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When you think of “worship” what comes to mind? For many Christians, “worship” is that singing thing that happens at church before the sermon. But that may not be the heart of worship, especially when you look at what the Bible has to say about it.

I recently read two articles about worship in Christianity Today magazine that opened my eyes to some aspects of what it means to worship God, and reinforced some thoughts that I have been having about it. Below are some quotes from the two articles. I hope they speak to your heart as much as they did to mine.

The first article is called Worship God at All Times. If Necessary, Use Music.

To be human is to worship. (Check out Psalm 150:6)

Not only is music rarely associated with worship in the New Testament, but the Pentateuch is altogether silent on music associated with tabernacle worship. All of this highlights our skewed preoccupation with and conflict over music, and raises serious questions about our understanding of worship in the first place.

(The Hebrew word for worship) refers to a physical gesture of prostration out of respect and homage before a superior. We cannot speak of biblical worship without starting with this physical gesture of submission and homage before God the Father and Jesus the Son.

Paul’s instructions concerning “speaking to/admonishing one another in psalms, hymns, and spiritual songs” (Eph. 5:15-21,Col 3:12-17) occur in the context of appeals to let all of life – rather than just worship services – be the context of worshipful living.

The First Testament perspective, which consistantly emphasizes that living faithfully throughout the week is a prerequisite to acceptable liturgical worship. Picking up the motif of worship as an audience with God, Psalm 24 asks, “Who may ascend the mountain of the Lord? Who may stand in his holy place?” This is a metaphor for “Whose worship will be acceptable to God?” The psalmist says nothing about music or the quality of any other element of liturgical performance.

Performance of worship rituals is meaningless and even repugnant to God if the worshiper’s life is not an expression of devotion.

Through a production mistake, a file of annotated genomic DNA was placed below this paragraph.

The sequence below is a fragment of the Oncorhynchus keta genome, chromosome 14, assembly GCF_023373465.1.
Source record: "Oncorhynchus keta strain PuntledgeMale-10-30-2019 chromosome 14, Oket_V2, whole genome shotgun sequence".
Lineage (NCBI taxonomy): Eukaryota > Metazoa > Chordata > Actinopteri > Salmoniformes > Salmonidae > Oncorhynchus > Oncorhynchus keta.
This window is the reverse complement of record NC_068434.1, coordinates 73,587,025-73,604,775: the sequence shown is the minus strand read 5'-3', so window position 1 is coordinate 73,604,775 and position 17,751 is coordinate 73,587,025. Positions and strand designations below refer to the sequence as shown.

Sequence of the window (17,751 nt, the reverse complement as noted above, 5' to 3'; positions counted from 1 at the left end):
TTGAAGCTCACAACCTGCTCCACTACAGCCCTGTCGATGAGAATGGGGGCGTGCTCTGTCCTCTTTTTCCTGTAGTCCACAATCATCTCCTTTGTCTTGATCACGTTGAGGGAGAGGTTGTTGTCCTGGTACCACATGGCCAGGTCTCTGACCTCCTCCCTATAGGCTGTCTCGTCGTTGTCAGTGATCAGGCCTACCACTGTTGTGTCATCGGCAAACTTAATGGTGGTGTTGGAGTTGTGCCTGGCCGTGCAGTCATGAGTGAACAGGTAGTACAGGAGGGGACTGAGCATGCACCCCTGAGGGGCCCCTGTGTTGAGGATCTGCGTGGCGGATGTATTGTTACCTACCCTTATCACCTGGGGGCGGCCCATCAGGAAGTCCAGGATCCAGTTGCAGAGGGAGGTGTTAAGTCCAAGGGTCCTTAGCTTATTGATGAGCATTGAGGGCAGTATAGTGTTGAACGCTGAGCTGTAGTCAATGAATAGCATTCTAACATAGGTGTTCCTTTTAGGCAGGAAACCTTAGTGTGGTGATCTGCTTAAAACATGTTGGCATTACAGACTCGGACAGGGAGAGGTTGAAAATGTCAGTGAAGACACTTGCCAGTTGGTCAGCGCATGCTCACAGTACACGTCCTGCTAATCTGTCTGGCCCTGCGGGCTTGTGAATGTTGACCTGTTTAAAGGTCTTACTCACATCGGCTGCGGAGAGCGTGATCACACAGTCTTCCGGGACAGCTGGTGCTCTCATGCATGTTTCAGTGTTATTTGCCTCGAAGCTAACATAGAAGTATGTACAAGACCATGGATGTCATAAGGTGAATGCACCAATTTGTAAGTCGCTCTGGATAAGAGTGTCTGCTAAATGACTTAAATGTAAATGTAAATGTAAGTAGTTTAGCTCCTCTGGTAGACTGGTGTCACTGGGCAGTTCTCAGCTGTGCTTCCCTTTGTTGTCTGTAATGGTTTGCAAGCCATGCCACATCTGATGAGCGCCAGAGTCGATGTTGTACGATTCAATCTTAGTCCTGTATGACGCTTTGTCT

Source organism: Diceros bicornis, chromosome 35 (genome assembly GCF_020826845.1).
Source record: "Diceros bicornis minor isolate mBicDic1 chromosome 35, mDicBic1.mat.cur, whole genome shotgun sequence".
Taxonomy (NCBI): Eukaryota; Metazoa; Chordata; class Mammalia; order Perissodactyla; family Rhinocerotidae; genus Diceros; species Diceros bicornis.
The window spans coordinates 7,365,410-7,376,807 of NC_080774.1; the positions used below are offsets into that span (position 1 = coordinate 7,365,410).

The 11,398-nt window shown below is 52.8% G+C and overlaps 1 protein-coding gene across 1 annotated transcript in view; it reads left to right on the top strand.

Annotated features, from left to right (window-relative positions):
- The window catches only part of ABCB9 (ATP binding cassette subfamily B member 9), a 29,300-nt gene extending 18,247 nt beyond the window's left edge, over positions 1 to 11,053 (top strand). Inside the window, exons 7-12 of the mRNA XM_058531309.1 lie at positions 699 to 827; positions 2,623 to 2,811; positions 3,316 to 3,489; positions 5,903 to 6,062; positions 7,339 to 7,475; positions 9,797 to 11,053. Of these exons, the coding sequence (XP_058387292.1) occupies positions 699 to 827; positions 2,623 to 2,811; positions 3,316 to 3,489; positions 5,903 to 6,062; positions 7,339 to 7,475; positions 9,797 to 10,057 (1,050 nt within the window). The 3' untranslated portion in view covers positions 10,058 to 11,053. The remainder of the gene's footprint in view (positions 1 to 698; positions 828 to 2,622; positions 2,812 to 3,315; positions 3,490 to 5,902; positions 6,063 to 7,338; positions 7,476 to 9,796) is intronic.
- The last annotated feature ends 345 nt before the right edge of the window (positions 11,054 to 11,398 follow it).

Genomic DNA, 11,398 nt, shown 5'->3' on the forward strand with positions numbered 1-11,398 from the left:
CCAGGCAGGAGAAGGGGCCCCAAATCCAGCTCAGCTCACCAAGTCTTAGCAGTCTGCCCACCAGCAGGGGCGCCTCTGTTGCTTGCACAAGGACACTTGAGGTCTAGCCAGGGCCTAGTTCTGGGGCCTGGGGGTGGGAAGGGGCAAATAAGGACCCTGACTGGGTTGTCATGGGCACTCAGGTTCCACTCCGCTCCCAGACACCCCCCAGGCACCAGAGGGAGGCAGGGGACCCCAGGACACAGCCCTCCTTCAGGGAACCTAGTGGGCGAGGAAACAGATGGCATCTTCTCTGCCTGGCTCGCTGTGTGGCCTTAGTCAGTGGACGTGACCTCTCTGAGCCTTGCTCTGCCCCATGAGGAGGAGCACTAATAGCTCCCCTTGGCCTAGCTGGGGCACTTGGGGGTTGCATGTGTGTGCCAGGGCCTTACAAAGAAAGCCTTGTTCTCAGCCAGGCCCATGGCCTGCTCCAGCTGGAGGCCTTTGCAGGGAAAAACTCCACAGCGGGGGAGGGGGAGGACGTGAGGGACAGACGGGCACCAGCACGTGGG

True worship involves reverential acts of submission and homage before the divine ruler in response to his gracious revelation of himself and in keeping with his revealed will.

(The article above is from Daniel I. Block’s book For the Glory of God: Recovering a Biblical Theology of Worship and reprinted in CT)

The quotes that follow are from an article titled The Temptations of Evangelical Worship by Mark Galli.

The Westminster Catechism says our chief end is “to glorify God and enjoy him forever.”

True worship is to seek justice for the oppressed. But in the end, ethics never replaces adoration in the prophets but is seen as a necessary complement to true worship.

It is a constant temptation (for worship leaders) to replace God with technique, to seek not the Holy of Holies but mostly devotional exhilaration.

When we sing asking for God’s glory, we are not asking to know the fear of God and the humble suffering that life in him entails. No, if we’re honest with ourselves, we mostly want a good religious feeling, We really aren’t interested fully in what God’s glory is and what it might do to us.

As much as worship leaders strive to keep their egos in check, they are the first to admit that the very ambiance of contemporary worship makes it nearly impossibel for people to not think of them as rock stars – of worship, yes, but rock stars nonetheless.

Rethinking how we do worship begins, then, with keeping the focus on God as he is in all his complexity (not how we want him to be) from beginning to end.

The quotes above gave me a more informed view of worship and caused me to rethink what true worship of God entails. Hopefully we can all move from the limiting and constricting idea of worship as something that happens only on Sunday mornings and incorporate it into every aspect of our lives. Let’s make worship a lifestyle that impacts every moment of everyday, rather than a once a week event. That’s the way God created us because he loves us and wants us to be happy.

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